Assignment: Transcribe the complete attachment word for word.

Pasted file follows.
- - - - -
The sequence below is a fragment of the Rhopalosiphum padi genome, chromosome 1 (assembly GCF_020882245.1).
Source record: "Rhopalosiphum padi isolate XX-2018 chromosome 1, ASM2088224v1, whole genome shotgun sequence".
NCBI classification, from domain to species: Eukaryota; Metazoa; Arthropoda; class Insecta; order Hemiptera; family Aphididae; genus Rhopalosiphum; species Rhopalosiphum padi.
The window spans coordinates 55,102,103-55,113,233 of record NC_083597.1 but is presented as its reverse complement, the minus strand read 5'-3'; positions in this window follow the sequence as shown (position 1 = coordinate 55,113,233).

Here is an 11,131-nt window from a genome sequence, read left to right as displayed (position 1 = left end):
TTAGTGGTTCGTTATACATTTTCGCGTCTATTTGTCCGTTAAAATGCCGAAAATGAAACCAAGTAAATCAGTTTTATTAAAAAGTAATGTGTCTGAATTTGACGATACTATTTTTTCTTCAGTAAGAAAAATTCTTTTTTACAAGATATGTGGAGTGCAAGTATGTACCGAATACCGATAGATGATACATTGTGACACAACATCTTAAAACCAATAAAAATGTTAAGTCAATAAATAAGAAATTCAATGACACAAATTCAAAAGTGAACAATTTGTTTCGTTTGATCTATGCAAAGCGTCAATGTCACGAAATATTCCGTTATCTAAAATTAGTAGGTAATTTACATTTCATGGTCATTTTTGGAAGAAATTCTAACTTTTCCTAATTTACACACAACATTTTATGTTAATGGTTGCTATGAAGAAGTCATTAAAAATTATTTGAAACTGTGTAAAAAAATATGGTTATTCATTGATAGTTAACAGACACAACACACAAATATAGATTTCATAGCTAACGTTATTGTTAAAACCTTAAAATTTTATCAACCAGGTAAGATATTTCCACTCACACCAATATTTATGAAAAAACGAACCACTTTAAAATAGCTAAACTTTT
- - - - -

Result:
The sequence below is a fragment of the Rhopalosiphum padi genome, chromosome 1 (assembly GCF_020882245.1).
Source record: "Rhopalosiphum padi isolate XX-2018 chromosome 1, ASM2088224v1, whole genome shotgun sequence".
NCBI classification, from domain to species: Eukaryota; Metazoa; Arthropoda; class Insecta; order Hemiptera; family Aphididae; genus Rhopalosiphum; species Rhopalosiphum padi.
The window spans coordinates 55,102,103-55,113,233 of record NC_083597.1 but is presented as its reverse complement, the minus strand read 5'-3'; positions in this window follow the sequence as shown (position 1 = coordinate 55,113,233).

Here is an 11,131-nt window from a genome sequence, read left to right as displayed (position 1 = left end):
TTAGTGGTTCGTTATACATTTTCGCGTCTATTTGTCCGTTAAAATGCCGAAAATGAAACCAAGTAAATCAGTTTTATTAAAAAGTAATGTGTCTGAATTTGACGATACTATTTTTTCTTCAGTAAGAAAAATTCTTTTTTACAAGATATGTGGAGTGCAAGTATGTACCGAATACCGATAGATGATACATTGTGACACAACATCTTAAAACCAATAAAAATGTTAAGTCAATAAATAAGAAATTCAATGACACAAATTCAAAAGTGAACAATTTGTTTCGTTTGATCTATGCAAAGCGTCAATGTCACGAAATATTCCGTTATCTAAAATTAGTAGGTAATTTACATTTCATGGTCATTTTTGGAAGAAATTCTAACTTTTCCTAATTTACACACAACATTTTATGTTAATGGTTGCTATGAAGAAGTCATTAAAAATTATTTGAAACTGTGTAAAAAAATATGGTTATTCATTGATAGTTAACAGACACAACACACAAATATAGATTTCATAGCTAACGTTATTGTTAAAACCTTAAAATTTTATCAACCAGGTAAGATATTTCCACTCACACCAATATTTATGAAAAAACGAACCACTTTAAAATAGCTAAACTTTT